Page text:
Honeyeaters are a group of bird species that are unique to the region. They are thought to have originated in the Australo-Papua region and have diversified into 197 species. Only one of these species has crossed the Wallace Line, a theoretical line in Indonesia that represents a barrier to the free movement of families of species in the region. The Brown (Indonesian) Honeyeater occurs from New South Wales westwards, through Timor-Leste and Tenggara and has crossed the Wallace Line into Bali, with even a report from Java. No other species stretch that far west, although eastwards they can be found in Fiji, Tonga, Samoa and Western Samoa.
As their name suggest honeyeaters are very fond of feeding on sweet liquid, particularly the nectar produced in flowers. A feature of the family is that they have a distinctive tongue, designed to funnel liquid from the tip, where the tongue splits into a series of brush-like extensions to most effectively extract liquid, to the stomach. I have watched Dark Brown Honeyeaters follow a rough circuit around the flowers in a garden, using their tongue to pierce the gap between the petals and sepals of the flower and so directly access the nectar without getting covered in pollen. There are three species of honeyeater present in Vanuatu: the Cardinal Myzomela, the Dark Brown Honeyeater and the Vanuatu Honeyeater.
Males of the Cardinal Myzomela are black with a bright red head and throat and a down-curved bill. Females are a rather duller olive green, with patches of reddish brown on the head and rump. They tend to be associated with forested areas, in particular areas where there are a number of flowering plants. Cardinal Myzomelas are also found in some of the southern islands of the Solomons, New Caledonia and also in Samoa and American Samoa. I find them to be quite scarce on Efate, where they are more common in the upland interior than around the lowland areas. They appear to be more widespread in the north of Vanuatu, Santo, Malekula and the Banks Islands, and to the south on Tanna.
The Dark Brown Honeyeater, sometimes known as the Grey-eared Honeyeater, is probably the most common and obvious species of native bird. Just as likely to be seen and heard in the centre of Port Vila as in the forests of some of the outer islands, this is a medium-sized olivey brown honeyeater, subtle rather than flashy, but with a whole range of feather colours that the term ‘olivey brown’ encompasses. When seen well, and in full sunlight, they are a glorious sight. More impressive is their song, full of a rich variety of calls reminiscent at times of the ‘chok chok chok’ of Nightingales in Europe. These are often the first birds to start singing pre-dawn with a distinctive song that changes subtly as the day progresses. Dark Brown Honeyeaters are found from Santo in the north to Tanna in the south, where they are scarce, and also on New Caledonia.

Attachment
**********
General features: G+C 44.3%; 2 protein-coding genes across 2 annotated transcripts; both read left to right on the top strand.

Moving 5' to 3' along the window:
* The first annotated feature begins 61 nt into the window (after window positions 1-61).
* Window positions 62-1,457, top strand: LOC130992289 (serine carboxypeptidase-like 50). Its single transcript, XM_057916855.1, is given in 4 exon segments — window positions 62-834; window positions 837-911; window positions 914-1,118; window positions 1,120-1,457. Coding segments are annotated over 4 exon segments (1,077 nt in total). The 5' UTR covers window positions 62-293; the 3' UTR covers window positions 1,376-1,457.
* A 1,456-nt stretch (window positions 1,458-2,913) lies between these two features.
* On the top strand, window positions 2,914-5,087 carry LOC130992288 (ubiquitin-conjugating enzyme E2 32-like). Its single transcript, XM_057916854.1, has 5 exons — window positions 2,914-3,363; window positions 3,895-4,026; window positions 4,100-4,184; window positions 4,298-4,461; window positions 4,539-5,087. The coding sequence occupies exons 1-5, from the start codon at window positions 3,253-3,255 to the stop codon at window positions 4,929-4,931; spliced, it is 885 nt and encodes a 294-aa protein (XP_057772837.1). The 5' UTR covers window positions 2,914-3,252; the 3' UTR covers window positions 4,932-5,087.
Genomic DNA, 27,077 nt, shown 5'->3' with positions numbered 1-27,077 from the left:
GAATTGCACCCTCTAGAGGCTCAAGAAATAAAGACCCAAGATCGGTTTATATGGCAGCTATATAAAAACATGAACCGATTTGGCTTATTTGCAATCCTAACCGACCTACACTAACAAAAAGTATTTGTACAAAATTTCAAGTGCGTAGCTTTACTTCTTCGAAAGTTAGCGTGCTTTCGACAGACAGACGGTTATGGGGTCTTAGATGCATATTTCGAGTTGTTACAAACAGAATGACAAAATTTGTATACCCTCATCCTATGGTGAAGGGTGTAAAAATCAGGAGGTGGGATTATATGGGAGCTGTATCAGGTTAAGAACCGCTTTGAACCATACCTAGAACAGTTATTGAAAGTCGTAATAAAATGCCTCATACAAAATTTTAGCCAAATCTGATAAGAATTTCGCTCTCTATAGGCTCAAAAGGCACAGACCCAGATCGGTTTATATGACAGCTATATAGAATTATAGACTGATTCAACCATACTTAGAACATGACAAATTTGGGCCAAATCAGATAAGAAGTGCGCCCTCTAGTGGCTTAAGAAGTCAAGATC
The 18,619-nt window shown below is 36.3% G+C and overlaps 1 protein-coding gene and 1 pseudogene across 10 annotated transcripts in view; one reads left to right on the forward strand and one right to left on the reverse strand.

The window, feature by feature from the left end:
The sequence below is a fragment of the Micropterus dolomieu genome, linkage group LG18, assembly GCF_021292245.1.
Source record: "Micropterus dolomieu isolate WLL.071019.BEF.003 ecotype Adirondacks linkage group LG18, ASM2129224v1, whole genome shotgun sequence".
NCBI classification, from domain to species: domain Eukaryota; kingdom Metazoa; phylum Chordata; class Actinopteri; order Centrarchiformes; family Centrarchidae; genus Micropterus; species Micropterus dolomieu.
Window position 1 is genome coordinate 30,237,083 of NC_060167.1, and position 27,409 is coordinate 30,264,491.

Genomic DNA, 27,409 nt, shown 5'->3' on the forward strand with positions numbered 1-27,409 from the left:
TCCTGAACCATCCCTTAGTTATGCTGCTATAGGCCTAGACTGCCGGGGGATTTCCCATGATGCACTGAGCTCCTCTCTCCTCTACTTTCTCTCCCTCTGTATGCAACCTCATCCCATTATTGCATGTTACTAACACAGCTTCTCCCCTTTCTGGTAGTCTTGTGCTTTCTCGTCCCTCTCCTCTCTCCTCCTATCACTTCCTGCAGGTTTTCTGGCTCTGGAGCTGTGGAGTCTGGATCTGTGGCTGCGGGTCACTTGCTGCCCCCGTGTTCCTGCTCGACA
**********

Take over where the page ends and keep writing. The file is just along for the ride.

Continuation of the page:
The Vanuatu Honeyeater is the largest of the three species in Vanuatu, found from Epi in the south, through Ambrym, Malekula and north to Vanua Lava and Ureparapara. It is primarily an upland bird, although it does occasionally venture down to lowland areas and mangroves. The loud, ringing, flute-like song of this species at dawn is one of the most distinctive features of early morning in upland areas of Vanuatu, as it is often the first bird to start singing pre-dawn. My first experience of its song was when camping on the edge of the caldera at Mount Marum. It was one of those unforgettable experiences that so often happen in Vanuatu. From then till now, it is always a pleasure to hear the song of these beautiful birds.
Our new regular column by bird expert Dr Mark O’Brien, Regional Program Coordinator for BirdLife International.